Perceived weight status and weight change among a U.S. adult sampleUniversity of Massachusetts Medical School Faculty Publications
UMMS AffiliationDepartment of Medicine, Division of Preventive and Behavioral Medicine; UMass Worcester Prevention Research Center
AbstractOBJECTIVE: Examine bidirectional associations between weight perception and weight change over time among adults. METHODS: Data are from adult employees (N = 623) across 12 U.S. public high schools participating in a cluster-randomized multilevel weight gain prevention intervention. Data were collected at baseline, 12 months, and 24 months. Perceived weight status (very/somewhat underweight, just right, somewhat overweight, very overweight) were obtained via self-administered surveys. Weight (kg) was measured by trained staff. Change in weight was calculated as the difference between baseline weight and weight at each follow-up time point. Structural equation models were used to assess bidirectional associations of perceived weight status and change in weight over time. Models were adjusted for study condition, gender, age, race/ethnicity, education level, and previous time point. RESULTS: The sample was 65% female with a mean age of 44.6 (SD = 11.3). Nearly two thirds of the sample consisted of people with overweight (38.8%) or obesity (27.3%). Structural equation models indicated that baseline weight predicted subsequent perceived weight status (beta = 0.26; P < 0.001), whereas baseline perceived weight status did not predict subsequent change in weight, adjusting for previous time point and covariates. CONCLUSIONS: Results do not support bidirectional causality between weight perception and weight change in an adult sample.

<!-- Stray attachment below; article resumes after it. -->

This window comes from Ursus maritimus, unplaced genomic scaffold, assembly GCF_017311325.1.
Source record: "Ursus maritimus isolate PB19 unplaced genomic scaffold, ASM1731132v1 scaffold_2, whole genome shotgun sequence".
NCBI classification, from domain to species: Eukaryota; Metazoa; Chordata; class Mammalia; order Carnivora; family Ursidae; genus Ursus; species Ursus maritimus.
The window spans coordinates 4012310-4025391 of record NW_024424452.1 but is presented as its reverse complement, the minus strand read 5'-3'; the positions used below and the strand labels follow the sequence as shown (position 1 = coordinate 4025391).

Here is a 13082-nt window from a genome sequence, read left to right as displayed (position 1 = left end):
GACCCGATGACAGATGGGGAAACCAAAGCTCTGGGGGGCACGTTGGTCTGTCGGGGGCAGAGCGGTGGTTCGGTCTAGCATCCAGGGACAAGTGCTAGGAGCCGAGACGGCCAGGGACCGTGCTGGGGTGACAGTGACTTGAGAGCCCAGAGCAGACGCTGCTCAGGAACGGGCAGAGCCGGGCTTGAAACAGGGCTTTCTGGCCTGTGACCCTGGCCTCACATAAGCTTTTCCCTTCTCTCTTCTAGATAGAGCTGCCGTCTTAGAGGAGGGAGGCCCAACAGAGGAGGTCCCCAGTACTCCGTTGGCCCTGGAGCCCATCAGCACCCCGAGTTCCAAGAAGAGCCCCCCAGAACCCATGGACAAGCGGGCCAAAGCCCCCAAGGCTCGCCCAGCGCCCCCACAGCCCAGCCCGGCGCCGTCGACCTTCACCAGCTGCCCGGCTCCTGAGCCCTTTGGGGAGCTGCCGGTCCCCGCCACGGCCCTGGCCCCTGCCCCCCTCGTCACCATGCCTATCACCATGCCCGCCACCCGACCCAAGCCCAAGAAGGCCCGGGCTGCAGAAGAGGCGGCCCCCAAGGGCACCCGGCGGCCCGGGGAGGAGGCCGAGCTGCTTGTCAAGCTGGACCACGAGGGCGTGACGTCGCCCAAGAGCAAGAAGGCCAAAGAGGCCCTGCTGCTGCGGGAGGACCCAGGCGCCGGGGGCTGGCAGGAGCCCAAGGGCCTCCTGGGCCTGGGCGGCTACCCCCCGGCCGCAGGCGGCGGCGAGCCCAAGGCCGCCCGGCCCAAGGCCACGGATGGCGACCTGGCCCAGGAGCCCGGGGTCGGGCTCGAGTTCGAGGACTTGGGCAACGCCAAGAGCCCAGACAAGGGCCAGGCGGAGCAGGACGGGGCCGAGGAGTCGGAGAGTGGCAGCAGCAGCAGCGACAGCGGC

Rights and PermissionsCitation: Obesity (Silver Spring). 2017 Jan; 2016 Nov 15. Link to article on publisher's site
Related ResourcesLink to Article in PubMed
Citation InformationMonica L. Wang, Christina F. Haughton, Christine Frisard, Lori Pbert, et al.. "Perceived weight status and weight change among a U.S. adult sample" Vol. 25 Iss. 1 (2017) ISSN: 1930-7381 (Linking)
Available at: http://works.bepress.com/lori_pbert/81/